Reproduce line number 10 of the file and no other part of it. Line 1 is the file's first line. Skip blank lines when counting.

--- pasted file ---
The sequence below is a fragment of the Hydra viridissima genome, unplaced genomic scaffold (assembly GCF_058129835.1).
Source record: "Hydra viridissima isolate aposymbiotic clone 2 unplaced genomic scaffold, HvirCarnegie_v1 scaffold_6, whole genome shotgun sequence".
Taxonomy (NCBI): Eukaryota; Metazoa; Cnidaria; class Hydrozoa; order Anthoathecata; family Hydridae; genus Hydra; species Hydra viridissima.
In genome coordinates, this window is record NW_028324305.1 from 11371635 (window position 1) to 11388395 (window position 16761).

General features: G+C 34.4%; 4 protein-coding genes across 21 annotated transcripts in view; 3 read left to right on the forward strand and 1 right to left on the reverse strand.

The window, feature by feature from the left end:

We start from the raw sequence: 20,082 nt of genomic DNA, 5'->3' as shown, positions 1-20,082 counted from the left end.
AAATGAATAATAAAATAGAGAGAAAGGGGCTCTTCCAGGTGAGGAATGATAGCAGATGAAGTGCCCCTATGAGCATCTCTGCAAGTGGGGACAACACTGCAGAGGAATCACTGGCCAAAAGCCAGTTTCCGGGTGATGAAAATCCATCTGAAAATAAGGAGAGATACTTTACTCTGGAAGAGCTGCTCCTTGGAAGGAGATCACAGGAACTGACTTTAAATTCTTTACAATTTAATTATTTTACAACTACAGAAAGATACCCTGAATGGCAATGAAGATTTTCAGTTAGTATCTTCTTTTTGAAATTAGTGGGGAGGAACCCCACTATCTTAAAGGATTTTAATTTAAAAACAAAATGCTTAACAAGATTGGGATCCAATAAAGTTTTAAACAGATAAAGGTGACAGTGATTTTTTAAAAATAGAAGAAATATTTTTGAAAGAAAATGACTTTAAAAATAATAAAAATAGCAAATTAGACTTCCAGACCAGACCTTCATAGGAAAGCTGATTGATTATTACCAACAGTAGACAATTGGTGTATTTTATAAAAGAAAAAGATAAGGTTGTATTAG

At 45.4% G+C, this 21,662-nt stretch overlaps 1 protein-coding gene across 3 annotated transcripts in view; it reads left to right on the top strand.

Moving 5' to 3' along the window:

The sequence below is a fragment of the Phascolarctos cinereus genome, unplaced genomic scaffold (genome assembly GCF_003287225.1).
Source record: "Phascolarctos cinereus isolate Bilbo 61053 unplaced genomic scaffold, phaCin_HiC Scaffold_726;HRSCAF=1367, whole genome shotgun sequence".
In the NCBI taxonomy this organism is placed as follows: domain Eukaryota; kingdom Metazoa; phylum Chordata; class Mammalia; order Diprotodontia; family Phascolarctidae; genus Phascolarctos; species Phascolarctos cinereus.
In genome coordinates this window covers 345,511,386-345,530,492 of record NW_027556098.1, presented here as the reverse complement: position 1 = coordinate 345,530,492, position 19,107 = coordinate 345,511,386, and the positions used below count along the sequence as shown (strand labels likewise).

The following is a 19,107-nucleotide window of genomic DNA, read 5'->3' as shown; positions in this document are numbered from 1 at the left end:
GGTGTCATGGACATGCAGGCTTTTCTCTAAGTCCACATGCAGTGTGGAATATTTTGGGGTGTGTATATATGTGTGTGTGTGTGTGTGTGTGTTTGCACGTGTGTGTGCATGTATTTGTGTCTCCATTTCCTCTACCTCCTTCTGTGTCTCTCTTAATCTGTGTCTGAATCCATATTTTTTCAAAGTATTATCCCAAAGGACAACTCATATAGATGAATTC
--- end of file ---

Moving 5' to 3' along the window: